In yesterday’s post, guest blogger Jill Gorski of Jillions of Buttons shared how she got started collecting buttons and explained some of the unique varieties in her collection. Today Jill shows us several more cool categories of buttons and their history.
Colored Glass Buttons
This photo shows a type of Colored Glass buttons. The style may look more familiar to you because these were made at a time in our history when glass was competing with plastics and many themes can be found using both materials. These buttons are referred to as “Kiddee” buttons, as they were intended for children’s clothing.
These divine buttons were handmade from porcelain and hand painted, just as they have been for ages. Ladies were expected to learn many talents such as painting, needlework and flower arranging and as a result we have many beautiful porcelain buttons! In addition, Eastern cultures created amazing designs that became famous world-wide, bringing their regions for which they were named to light. We know them by names such as Aritas and Satsumas and they are unmistakable in their design. The buttons you see here were made by my dear friend, Cindy Webb, and can be found on my web site, www.Jillionsofbuttons.com.
WWI and WWII brought about rapid changes in every area of production and consumerism. Many types of plastic formulas were invented and Industry was quick to take advantage. Celluloid, the first attempt at a chemically made plastic type product, was used for many items and for a long period of time, considering that it is unstable and highly flammable! These buttons are plentiful and inexpensive, but they should be kept in a container of their own that is open, or that has a porous lid! When these buttons crack, craze and crumble, they release gases that are detrimental to you and you other buttons. If you do not keep them away from your iron, glue gun and clothes dryer, as well as from water, you could have a major mess on your hands…or project!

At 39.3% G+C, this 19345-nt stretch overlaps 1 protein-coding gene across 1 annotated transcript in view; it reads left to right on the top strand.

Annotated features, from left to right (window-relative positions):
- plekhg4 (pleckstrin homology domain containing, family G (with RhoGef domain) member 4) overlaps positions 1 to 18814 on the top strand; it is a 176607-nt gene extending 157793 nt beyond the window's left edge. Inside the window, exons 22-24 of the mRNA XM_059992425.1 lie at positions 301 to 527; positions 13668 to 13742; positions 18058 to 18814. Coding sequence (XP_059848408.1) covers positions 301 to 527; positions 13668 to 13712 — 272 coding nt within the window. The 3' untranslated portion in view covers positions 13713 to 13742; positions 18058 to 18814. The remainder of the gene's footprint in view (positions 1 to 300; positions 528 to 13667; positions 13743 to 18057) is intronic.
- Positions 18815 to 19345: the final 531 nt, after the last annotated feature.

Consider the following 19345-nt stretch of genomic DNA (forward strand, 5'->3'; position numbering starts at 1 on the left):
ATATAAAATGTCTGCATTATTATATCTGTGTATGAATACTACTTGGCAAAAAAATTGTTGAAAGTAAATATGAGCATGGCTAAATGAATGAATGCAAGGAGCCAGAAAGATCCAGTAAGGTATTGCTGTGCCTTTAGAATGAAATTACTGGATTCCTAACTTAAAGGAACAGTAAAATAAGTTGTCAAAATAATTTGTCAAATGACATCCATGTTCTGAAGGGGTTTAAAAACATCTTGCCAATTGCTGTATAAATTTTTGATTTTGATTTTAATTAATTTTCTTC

Other scientists were quick to replace Celluloid with their own compounds. Buttons, as well as other things common in our lives, were produced using Bakelite, Lucite, and other polymers. Science can now produce buttons that look like shell, metal, wood and even fabric, quickly and cheaply. We now have a plethora of buttons to choose from that look expensive, but are not. Or are they? What have we lost by taking away craftsmanship, skill and design from our everyday lives?
In my opinion, we have lost a little of the joy given by “something done so thoroughly”. Look at your world through “button colored glasses” and bring art back to the utilitarian. As always, button up, my friends!
Do you have a button collection? What are some of your favorite button finds? Do you use them on projects or just save them to look at? Share in the comments below!